FLEFF – GAATW online exhibition 2011
Dale Hudson and Sharon Lin Tay
The global economy, predicated on the free movement of goods and capital, also sustains particular patterns in the mobilisation of people.
While capital travels unhindered digitally across borders and goods pass through free trade zones, the movement of people is a more complicated affair.
Legal, illegal, voluntary, or forced mobilisations of people for both formal and informal sectors of the global economy present a complex picture of labour practices and relations. Human trafficking, as a worldwide phenomenon propped up by the demands of the global economy, opens up questions of human rights, gender relations, sexualities, labour issues, and population flows due to political exigencies and economic necessities.
To ensure their effectiveness, media campaigns against trafficking often offer blatant warnings about the dangers of getting deceived by, and falling victim to, traffickers.
More often than not, anti-trafficking campaigns use imagery that glamourises victimisation, in the process leaving unchallenged the structural barriers to the long-term effectiveness of these very campaigns, such as racial discrimination and restrictive migration policies. Moreover, the fetishism of victims in anti-trafficking campaigns may often be seen in their focus on young female victims and the brutal exploitation of their sexuality, thereby transferring the discourse from that of geopolitics, human rights, and commoditised sexual labour to that of the trafficked, exploited, sexually squalid, and abused female body.
Such reduction of the millions of trafficked and exploited persons, amongst them men, women, and children, into a concentration on an abstract female body that is shackled and abused does not further a politically viable anti-trafficking discourse.
Instead, such reductionism perpetuates stereotypes of women’s bodies as sexualised commodities that could continue to shape the view, and subsequent treatment, of women in general by authorities and policy makers as such.
This Trafficked Identities exhibition was conceptualised by the Finger Lakes Environmental Film Festival (FLEFF) and the Global Alliance Against the Traffic of Women (GAATW) as a space in which we may consider strategies to circumvent reductionistic representations of human trafficking.
The exhibition aims to explore the ways in which activist campaigns against human trafficking may avoid glamourising the victimisation of trafficked persons and instead use digital media as a platform to promote the recognition of trafficked persons’ rights, strengths and power.
We consider the question of how campaigns may call attention to gross exploitation while highlighting victims’ resilience and agency. We ask how may the bodies that are smuggled past, or that covertly pass, political checkpoints be represented in ways that educate about the intersection of geopolitical complexities with labour, whether sexual, manual, domestic, forced, or voluntary.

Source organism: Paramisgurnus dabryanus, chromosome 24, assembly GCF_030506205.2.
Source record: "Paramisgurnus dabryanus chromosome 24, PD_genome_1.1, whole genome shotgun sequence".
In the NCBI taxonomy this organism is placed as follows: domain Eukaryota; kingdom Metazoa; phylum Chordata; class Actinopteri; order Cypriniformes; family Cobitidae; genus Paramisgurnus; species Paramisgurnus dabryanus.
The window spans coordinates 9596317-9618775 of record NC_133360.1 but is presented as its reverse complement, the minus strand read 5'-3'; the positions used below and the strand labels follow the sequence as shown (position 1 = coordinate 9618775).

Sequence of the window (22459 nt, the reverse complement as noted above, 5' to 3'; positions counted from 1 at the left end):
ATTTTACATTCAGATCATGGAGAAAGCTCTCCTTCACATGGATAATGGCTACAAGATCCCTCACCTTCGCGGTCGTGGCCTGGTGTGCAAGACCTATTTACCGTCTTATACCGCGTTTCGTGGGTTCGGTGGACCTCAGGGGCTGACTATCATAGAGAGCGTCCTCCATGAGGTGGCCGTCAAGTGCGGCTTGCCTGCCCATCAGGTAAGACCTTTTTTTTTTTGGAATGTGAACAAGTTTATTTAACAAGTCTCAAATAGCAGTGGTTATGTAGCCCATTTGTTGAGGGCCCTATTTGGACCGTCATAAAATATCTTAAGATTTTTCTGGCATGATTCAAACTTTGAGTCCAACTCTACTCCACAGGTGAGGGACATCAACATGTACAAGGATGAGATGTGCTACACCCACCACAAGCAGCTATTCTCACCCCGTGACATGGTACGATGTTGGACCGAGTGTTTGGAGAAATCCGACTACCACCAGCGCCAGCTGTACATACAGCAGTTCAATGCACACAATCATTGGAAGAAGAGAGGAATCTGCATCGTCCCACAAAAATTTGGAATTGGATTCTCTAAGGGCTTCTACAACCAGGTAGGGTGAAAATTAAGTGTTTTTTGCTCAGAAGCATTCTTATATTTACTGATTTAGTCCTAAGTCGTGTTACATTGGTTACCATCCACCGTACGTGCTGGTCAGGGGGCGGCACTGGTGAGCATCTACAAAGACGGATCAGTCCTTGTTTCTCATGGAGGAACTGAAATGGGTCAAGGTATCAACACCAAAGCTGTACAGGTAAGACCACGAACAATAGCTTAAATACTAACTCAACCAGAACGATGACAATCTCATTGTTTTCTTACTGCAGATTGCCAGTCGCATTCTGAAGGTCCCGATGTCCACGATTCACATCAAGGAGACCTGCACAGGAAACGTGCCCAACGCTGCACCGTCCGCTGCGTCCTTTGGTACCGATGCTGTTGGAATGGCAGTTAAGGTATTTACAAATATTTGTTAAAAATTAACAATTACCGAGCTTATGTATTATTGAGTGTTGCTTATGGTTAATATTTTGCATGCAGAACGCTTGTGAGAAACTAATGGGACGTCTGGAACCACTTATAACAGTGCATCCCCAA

Along with representatives from GAATW acting as the exhibition jurors, we are pleased to present four pieces of work that explore the theme of Trafficked Identities and that go some way to contributing to a politically viable anti-trafficking discourse.
Xuan Chen’s animated video, Out, was selected for the prize.
Giving the impression of flows of people and labour, Out captures the geopolitics and structural context that anti-trafficking organisations such as GAATW highlight in their work. Its sophisticated animation conveys the harshness of life as a Chinese migrant labourer, using themes and symbolisms that facilitate dialogue about human trafficking, labour issues, and the possibility of activating changes in the migrant worker’s circumstances.
The exhibition also features Stephanie Rothenberg, Jeff Crouse, and Michael Schieben’s Laborers of Love, Myriam Thyes’s Magnify Malta, and Paolo Unger Dvorchik’s Modern Slavery.
Using a crowd sourcing application and mash-ups, Laborers of Love explores the confluence of desires, fantasies, and the economic principles of supply and demand in the buying and selling of sex. Foregrounding the transnational nature of sex work, Laborers of Love is a tongue-in-cheek attempt at outsourcing prostitution via a digital platform that provides endless configurations of bodies and fantasies that cater to one’s sexual desires — and payable for by credit card.
Magnify Malta is a multi-platformed art project that explores the implications of globalisation for the state of Malta, ‘a small place’ (to borrow Jamaica Kincaid’s concept) in the middle of the Mediterranean Sea. Within close proximity to Europe, Africa, and the Middle East, Malta experiences first hand the transnational patterns that mobilise people as dictated by the ebb and flow of geopolitics. Examining such human traffic through its borders, Magnify Malta ponders the implications of migration for Maltese culture, society, and labour market.
A film about indentured labour, Modern Slavery highlights the different types of trafficking and slavery via a series of interviews with both victims and activists. Focussing on the resilience of victims, their assessments of their situations while victimised, and what lies ahead after their rescue, Modern Slavery extends its analysis beyond the fetishism and glamourising of trafficked victims.
Collectively, the Trafficked Identities exhibition presents ideas and arguments that are informative and thought provoking. We hope that some of these works challenge some of your assumptions about trafficking and prompt you to learn more and to act.